Joe Biden Lied His Face Off About the Iraq War

Our score for Biden’s debate performance: 8 million pinocchios.

Branko Marcetic

Biden continues to misrepresent his record on the Iraq War. (ROBYN BECK/AFP/Getty Images)

Thurs­day night’s Demo­c­ra­t­ic debate fea­tured anoth­er attempt by Joe Biden to rewrite his record on the Iraq War.

Biden rolled out a famil­iar ratio­nal­iza­tion for vot­ing to autho­rize the war in Iraq — what would become the most dis­as­trous for­eign pol­i­cy ven­ture of the 21st Cen­tu­ry. I should have nev­er vot­ed to give Bush the author­i­ty to go in and do what he said he was going to do,” Biden admit­ted, before stress­ing that he had believed Bush’s claim that the pres­i­dent need­ed the war autho­riza­tion to have the lever­age to send weapons inspec­tors into Iraq.

Biden then attempt­ed to deal with con­tro­ver­sy stem­ming from com­ments he made to NPR in ear­ly Sep­tem­ber, in which he claimed: that moment it start­ed, I came out against the war at that moment.” As I doc­u­ment­ed for In These Times in July, Biden, in fact, remained a sup­port­er of the war effort long after it began.

At Thursday’s debate, Biden attempt­ed to clarify:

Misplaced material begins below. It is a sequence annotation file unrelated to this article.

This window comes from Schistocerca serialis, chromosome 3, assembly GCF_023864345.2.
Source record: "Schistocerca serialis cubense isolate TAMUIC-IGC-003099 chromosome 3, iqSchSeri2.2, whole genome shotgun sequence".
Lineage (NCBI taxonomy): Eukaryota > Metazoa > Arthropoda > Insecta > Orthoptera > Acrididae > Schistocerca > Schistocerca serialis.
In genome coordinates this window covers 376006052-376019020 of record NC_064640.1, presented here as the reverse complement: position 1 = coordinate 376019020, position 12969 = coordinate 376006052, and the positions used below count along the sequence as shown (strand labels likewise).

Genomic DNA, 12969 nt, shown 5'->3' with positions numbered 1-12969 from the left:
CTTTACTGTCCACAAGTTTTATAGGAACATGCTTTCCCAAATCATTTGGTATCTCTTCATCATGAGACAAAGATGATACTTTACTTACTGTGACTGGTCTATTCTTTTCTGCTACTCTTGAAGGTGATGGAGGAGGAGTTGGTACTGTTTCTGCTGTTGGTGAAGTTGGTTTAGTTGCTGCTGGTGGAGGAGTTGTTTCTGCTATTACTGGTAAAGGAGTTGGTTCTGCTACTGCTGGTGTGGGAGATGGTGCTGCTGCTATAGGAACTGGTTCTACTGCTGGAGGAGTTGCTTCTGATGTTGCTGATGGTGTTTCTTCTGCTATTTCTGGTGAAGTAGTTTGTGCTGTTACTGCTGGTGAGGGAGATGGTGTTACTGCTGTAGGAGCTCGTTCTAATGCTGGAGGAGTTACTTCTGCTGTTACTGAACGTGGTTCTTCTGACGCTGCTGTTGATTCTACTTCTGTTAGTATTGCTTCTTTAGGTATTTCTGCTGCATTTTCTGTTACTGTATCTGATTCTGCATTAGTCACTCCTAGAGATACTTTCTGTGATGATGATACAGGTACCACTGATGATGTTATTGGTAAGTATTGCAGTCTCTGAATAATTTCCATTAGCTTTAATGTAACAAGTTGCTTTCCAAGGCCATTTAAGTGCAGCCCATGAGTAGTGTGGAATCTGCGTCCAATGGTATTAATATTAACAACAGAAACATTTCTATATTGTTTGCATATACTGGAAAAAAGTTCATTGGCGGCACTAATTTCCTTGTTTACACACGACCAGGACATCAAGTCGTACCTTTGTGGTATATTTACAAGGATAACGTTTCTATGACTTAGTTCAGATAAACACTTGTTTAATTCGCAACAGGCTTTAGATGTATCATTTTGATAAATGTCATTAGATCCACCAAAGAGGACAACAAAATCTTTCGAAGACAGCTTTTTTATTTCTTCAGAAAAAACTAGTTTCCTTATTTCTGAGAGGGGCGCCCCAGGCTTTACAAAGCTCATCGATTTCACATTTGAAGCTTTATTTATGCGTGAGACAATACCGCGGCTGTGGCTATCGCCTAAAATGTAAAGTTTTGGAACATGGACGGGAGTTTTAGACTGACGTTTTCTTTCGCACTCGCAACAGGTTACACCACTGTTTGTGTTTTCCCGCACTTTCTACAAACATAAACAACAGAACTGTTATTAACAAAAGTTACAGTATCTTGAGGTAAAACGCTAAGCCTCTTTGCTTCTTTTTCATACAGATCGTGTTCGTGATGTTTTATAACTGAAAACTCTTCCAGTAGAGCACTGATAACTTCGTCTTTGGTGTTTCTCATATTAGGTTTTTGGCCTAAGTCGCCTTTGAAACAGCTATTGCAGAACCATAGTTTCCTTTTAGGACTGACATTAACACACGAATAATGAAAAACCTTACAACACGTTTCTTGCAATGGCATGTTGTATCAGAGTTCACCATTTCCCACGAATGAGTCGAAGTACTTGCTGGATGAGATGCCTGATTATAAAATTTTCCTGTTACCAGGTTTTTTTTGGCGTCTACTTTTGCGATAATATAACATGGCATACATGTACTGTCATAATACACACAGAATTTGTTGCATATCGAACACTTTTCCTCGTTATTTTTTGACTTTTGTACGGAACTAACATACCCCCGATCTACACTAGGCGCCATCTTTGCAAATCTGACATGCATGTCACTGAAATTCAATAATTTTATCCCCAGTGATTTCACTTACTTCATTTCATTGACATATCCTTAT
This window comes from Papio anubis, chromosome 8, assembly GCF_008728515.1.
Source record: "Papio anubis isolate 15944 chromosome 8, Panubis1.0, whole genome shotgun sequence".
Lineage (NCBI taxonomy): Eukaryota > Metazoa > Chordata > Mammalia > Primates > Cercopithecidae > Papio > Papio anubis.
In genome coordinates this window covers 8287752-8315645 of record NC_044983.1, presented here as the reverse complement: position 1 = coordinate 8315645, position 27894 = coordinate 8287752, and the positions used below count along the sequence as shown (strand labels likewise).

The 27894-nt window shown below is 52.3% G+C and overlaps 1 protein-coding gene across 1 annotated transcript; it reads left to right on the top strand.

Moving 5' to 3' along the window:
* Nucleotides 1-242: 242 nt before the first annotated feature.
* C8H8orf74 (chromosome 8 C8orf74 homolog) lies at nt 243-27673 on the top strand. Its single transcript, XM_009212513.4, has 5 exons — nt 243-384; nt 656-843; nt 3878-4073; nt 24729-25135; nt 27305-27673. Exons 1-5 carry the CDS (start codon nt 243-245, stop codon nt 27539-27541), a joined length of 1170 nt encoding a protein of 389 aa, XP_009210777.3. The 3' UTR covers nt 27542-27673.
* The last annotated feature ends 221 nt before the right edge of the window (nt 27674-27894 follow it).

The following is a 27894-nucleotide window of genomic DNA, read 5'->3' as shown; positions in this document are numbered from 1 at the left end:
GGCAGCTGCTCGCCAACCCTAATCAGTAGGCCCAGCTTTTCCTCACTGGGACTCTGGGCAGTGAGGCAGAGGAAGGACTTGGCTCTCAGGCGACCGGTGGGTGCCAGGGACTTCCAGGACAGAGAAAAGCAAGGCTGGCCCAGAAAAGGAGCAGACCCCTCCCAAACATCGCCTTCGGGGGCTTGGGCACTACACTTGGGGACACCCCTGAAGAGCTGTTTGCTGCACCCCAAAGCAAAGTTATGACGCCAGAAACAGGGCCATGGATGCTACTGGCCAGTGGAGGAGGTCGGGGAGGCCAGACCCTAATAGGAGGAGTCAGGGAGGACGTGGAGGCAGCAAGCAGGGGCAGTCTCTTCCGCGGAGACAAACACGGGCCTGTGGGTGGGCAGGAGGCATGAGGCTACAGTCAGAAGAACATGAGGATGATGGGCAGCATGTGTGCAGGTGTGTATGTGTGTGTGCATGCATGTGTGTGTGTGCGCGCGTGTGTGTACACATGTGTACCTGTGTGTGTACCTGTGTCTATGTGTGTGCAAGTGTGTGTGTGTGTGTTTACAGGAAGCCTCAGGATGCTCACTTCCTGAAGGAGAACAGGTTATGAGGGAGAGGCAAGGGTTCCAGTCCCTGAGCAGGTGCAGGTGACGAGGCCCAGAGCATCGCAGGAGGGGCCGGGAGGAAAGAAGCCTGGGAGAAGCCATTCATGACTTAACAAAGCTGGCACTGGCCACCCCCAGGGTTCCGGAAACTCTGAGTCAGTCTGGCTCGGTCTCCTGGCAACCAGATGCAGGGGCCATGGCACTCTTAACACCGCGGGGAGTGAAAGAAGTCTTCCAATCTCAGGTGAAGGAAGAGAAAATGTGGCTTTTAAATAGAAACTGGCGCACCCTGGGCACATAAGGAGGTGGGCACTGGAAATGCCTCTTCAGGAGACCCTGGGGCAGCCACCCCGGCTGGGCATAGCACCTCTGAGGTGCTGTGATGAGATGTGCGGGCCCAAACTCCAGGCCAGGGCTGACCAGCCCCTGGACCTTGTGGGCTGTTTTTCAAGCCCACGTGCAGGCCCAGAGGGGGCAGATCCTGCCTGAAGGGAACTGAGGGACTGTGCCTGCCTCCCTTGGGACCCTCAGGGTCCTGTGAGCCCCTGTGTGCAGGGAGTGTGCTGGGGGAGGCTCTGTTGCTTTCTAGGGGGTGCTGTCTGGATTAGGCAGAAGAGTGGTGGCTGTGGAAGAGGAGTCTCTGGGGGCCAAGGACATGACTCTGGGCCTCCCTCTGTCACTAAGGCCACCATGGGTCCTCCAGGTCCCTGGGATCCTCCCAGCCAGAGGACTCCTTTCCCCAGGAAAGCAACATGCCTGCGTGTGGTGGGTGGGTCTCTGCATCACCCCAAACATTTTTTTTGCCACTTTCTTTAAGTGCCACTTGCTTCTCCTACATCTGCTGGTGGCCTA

I said — from that point on — what I was argued against in the begin­ning, once he start­ed to put the troops in, was that in fact we were doing it the wrong way; there was no plan; we should not be engaged; we did­n’t have the peo­ple with us; we did­n’t have our — we did­n’t have allies with us, et cetera.”

All of these state­ments are mis­lead­ing in dif­fer­ent ways. And while Bernie Sanders did use the oppor­tu­ni­ty to draw a con­trast between him­self and Biden, point­ing out that he’d vot­ed against the war because he had nev­er believed what Cheney and Bush said about Iraq,” Sanders’ crit­i­cism con­tin­ued to let Biden off the hook when it comes to the full his­to­ry of his record.

For one, Biden con­tin­ues to wrong­ly boil down his role in the Iraq War to his 2002 vote for the war autho­riza­tion. As I report­ed for In These Times, Biden was a cen­tral fig­ure in lead­ing the march to war.

As chair­man of the pow­er­ful Sen­ate For­eign Rela­tions Com­mit­tee, Biden was an influ­en­tial Demo­c­ra­t­ic voice large­ly back­ing Pres­i­dent George W. Bush’s calls for régime change in Iraq. As ear­ly as Feb­ru­ary 2002, Biden was telling crowds that if Sad­dam Hus­sein is still there five years from now, we are in big trou­ble,” that it would be unre­al­is­tic … to believe we can claim vic­to­ry in the war on ter­ror­ism if Sad­dam is still in pow­er,” and that dia­logue with Sad­dam is useless.”

That July, Biden told Fox News Sun­day” that if the admin­is­tra­tion could prove Sad­dam and al-Qae­da were in cahoots, it would jus­ti­fy a pre-emp­tive war. While a link between the two was fic­tion, this claim formed a key ele­ment of the Bush administration’s case for war.